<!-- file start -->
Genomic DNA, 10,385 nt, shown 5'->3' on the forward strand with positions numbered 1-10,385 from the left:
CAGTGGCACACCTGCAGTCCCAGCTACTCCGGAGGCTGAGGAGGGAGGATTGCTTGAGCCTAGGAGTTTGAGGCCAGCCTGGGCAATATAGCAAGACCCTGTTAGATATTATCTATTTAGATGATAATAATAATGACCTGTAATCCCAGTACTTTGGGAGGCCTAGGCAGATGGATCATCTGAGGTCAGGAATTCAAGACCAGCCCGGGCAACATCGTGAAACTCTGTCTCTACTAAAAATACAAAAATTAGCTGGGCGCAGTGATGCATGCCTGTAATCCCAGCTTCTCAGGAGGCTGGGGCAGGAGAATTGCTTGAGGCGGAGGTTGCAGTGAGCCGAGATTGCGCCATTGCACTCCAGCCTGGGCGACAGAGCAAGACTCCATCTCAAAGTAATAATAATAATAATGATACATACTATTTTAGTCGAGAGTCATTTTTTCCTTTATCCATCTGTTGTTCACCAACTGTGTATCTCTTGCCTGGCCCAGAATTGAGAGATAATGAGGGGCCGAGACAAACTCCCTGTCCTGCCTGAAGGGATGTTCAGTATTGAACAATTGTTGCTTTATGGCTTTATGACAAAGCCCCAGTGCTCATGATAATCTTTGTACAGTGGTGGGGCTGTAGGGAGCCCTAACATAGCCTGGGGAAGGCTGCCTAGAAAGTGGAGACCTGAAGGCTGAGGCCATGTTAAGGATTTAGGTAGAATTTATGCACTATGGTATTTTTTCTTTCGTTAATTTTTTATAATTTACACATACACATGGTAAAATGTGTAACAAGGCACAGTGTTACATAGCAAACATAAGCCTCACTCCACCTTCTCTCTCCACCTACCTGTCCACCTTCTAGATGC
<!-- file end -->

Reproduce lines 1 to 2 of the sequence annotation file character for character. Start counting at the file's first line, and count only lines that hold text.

Genomic DNA, 10,385 nt, shown 5'->3' on the forward strand with positions numbered 1-10,385 from the left:
CAGTGGCACACCTGCAGTCCCAGCTACTCCGGAGGCTGAGGAGGGAGGATTGCTTGAGCCTAGGAGTTTGAGGCCAGCCTGGGCAATATAGCAAGACCCTGTTAGATATTATCTATTTAGATGATAATAATAATGACCTGTAATCCCAGTACTTTGGGAGGCCTAGGCAGATGGATCATCTGAGGTCAGGAATTCAAGACCAGCCCGGGCAACATCGTGAAACTCTGTCTCTACTAAAAATACAAAAATTAGCTGGGCGCAGTGATGCATGCCTGTAATCCCAGCTTCTCAGGAGGCTGGGGCAGGAGAATTGCTTGAGGCGGAGGTTGCAGTGAGCCGAGATTGCGCCATTGCACTCCAGCCTGGGCGACAGAGCAAGACTCCATCTCAAAGTAATAATAATAATAATGATACATACTATTTTAGTCGAGAGTCATTTTTTCCTTTATCCATCTGTTGTTCACCAACTGTGTATCTCTTGCCTGGCCCAGAATTGAGAGATAATGAGGGGCCGAGACAAACTCCCTGTCCTGCCTGAAGGGATGTTCAGTATTGAACAATTGTTGCTTTATGGCTTTATGACAAAGCCCCAGTGCTCATGATAATCTTTGTACAGTGGTGGGGCTGTAGGGAGCCCTAACATAGCCTGGGGAAGGCTGCCTAGAAAGTGGAGACCTGAAGGCTGAGGCCATGTTAAGGATTTAGGTAGAATTTATGCACTATGGTATTTTTTCTTTCGTTAATTTTTTATAATTTACACATACACATGGTAAAATGTGTAACAAGGCACAGTGTTACATAGCAAACATAAGCCTCACTCCACCTTCTCTCTCCACCTACCTGTCCACCTTCTAGATGC